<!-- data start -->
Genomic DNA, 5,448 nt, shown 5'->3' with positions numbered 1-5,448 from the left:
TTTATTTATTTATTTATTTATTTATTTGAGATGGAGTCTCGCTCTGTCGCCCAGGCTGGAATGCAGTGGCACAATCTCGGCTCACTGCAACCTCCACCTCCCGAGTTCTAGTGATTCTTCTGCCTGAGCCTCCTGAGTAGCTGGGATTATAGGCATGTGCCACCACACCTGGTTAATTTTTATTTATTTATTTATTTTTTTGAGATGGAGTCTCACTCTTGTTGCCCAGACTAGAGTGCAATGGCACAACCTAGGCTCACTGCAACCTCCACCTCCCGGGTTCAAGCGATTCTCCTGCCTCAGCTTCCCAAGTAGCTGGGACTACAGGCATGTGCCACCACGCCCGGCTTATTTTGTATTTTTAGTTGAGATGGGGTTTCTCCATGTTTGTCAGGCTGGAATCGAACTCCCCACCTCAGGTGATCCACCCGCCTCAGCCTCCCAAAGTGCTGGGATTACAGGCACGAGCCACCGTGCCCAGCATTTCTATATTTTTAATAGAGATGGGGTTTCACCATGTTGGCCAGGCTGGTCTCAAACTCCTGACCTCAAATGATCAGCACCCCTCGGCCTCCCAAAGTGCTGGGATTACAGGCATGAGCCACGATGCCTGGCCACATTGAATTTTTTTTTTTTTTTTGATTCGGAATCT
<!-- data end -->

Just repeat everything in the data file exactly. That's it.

Genomic DNA, 5,448 nt, shown 5'->3' with positions numbered 1-5,448 from the left:
TTTATTTATTTATTTATTTATTTATTTGAGATGGAGTCTCGCTCTGTCGCCCAGGCTGGAATGCAGTGGCACAATCTCGGCTCACTGCAACCTCCACCTCCCGAGTTCTAGTGATTCTTCTGCCTGAGCCTCCTGAGTAGCTGGGATTATAGGCATGTGCCACCACACCTGGTTAATTTTTATTTATTTATTTATTTTTTTGAGATGGAGTCTCACTCTTGTTGCCCAGACTAGAGTGCAATGGCACAACCTAGGCTCACTGCAACCTCCACCTCCCGGGTTCAAGCGATTCTCCTGCCTCAGCTTCCCAAGTAGCTGGGACTACAGGCATGTGCCACCACGCCCGGCTTATTTTGTATTTTTAGTTGAGATGGGGTTTCTCCATGTTTGTCAGGCTGGAATCGAACTCCCCACCTCAGGTGATCCACCCGCCTCAGCCTCCCAAAGTGCTGGGATTACAGGCACGAGCCACCGTGCCCAGCATTTCTATATTTTTAATAGAGATGGGGTTTCACCATGTTGGCCAGGCTGGTCTCAAACTCCTGACCTCAAATGATCAGCACCCCTCGGCCTCCCAAAGTGCTGGGATTACAGGCATGAGCCACGATGCCTGGCCACATTGAATTTTTTTTTTTTTTTTGATTCGGAATCT